An interesting tax fact about interest is that the general rule is quite simple: “There shall be allowed as a deduction all interest paid or accrued within the taxable year on indebtedness.”
The problem is that the simple general rule is followed by at least thirteen subsections, some including multiple paragraphs, subparagraphs, clauses, and subclauses, that establish limitations and exceptions to the general rule.
In Summary Opinion 2019-2 (Pugh), the taxpayer owned a sole proprietorship software development company. He had plans to expand the company, and in 2005 and 2006, he bought two vacant lots, one adjacent to land he already owned and the other directly across the street. He borrowed money to pay for the lots and paid interest on the loans during 2010 and 2011.
Later he purchased two steel buildings, disassembled them, and stored some of the components on one of the properties. His plan was to reassemble the buildings on the properties as shown on a site plan prepared by an architect in 2007. The taxpayer intended that the reassembled buildings would serve as the business headquarters.
Before the plan could be put into effect, the business lost a major customer, revenues sharply decreased, and some employees left. As of the date of trial, the lots, some of which were sold, remained undeveloped, and some of the components of the steel buildings were sold as scrap metal.
The taxpayer deducted the interest paid on the lot-purchase loans on his 2010 and 2011 federal income tax returns as business interest.
The IRS says the lots were never actually used in the taxpayer’s trade or business and should be considered property held for investment. That means interest paid on the loans was investment interest.
According to the IRS argument, since a deduction for investment interest is limited to the amount of investment income received, and the taxpayer did not have any investment income in 2010 or 2011, none of the interest is deductible.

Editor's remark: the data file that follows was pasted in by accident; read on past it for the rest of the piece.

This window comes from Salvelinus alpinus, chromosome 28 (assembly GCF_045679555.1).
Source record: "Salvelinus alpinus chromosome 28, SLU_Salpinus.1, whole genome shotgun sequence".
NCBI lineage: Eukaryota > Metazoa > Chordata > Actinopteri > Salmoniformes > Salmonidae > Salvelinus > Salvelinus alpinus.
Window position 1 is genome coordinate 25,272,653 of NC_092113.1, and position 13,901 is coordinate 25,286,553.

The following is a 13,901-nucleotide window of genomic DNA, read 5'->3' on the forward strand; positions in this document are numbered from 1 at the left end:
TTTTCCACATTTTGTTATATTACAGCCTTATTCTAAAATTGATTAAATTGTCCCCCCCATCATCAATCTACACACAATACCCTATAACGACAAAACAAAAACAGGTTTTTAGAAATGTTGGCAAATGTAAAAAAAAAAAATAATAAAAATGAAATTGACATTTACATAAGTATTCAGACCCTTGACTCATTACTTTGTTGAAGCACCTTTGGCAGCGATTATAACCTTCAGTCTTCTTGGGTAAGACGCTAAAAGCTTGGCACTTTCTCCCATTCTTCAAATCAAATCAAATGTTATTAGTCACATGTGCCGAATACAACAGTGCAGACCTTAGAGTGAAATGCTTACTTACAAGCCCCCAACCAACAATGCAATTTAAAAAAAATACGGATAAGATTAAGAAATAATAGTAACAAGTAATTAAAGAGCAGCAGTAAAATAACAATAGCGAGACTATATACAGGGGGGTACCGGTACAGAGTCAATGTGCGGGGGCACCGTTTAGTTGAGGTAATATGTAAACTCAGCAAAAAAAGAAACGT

Relevant tax law
From internal revenue code section 163(d): Provides that a taxpayer, other than a corporation, may deduct “investment interest” only to the extent of investment income. For purposes of section 163(d) and in general, “investment interest” means interest that is “paid or accrued on indebtedness properly allocable to property held for investment.”
From internal revenue code section 163(d)(5): In general, the term “property held for investment” shall include any property which produces income of a type described in section 469(e)(1), and any interest held by a taxpayer in an activity involving the conduct of a trade or business which is not a passive activity, and with respect to which the taxpayer does not materially participate.
From internal revenue code section 163(h): Provides that a taxpayer, other than a corporation, is not entitled to a deduction for personal interest. For purposes of section 163(h) “interest paid or accrued on indebtedness properly allocable to a trade or business” is generally deductible.
The tax court determined that the interest on the lots was not investment interest because the lots did not fit the definition of “investment property.” The court then turned to the question of whether the interest was deductible as trade or business interest.
Do you think the court agreed with the taxpayer that the interest was “allocable to a trade or business” and was therefore deductible?
Is investment interest still deductible under the new tax law?
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The court said:
The properties were not actually used in the taxpayer's trade or business during the years in issue.
Nevertheless, we are satisfied that the properties were certainly “allocable” to that business.
Consequently, the interest paid in connection with the indebtedness on the properties is not treated as personal interest.
The IRS does not suggest that any of the other exceptions or limitations to the general rule set forth in section 163(a) are applicable, and we are satisfied that none are.
That being so, we find that the taxpayer is entitled to the deduction claimed for mortgage interest for each of the years in issue.
We further find that because the deduction for each year is “allocable” to the taxpayer's trade or business, the deduction is properly taken into account in the computation of his adjusted gross income.
Taxpayers who itemize can still deduct interest on loans used to purchase investments that produce taxable income. As in the past, investment interest is limited—that is, deductible up to the amount of taxable investment income reported.
Note that from 2018 through 2025, miscellaneous itemized deductions are not deductible, and no investment expenses are deductible. That also means no investment expenses are deducted when calculating the investment interest deduction limit.
Investment interest in excess of net investment income is carried forward and treated as investment interest paid or accrued in the next year.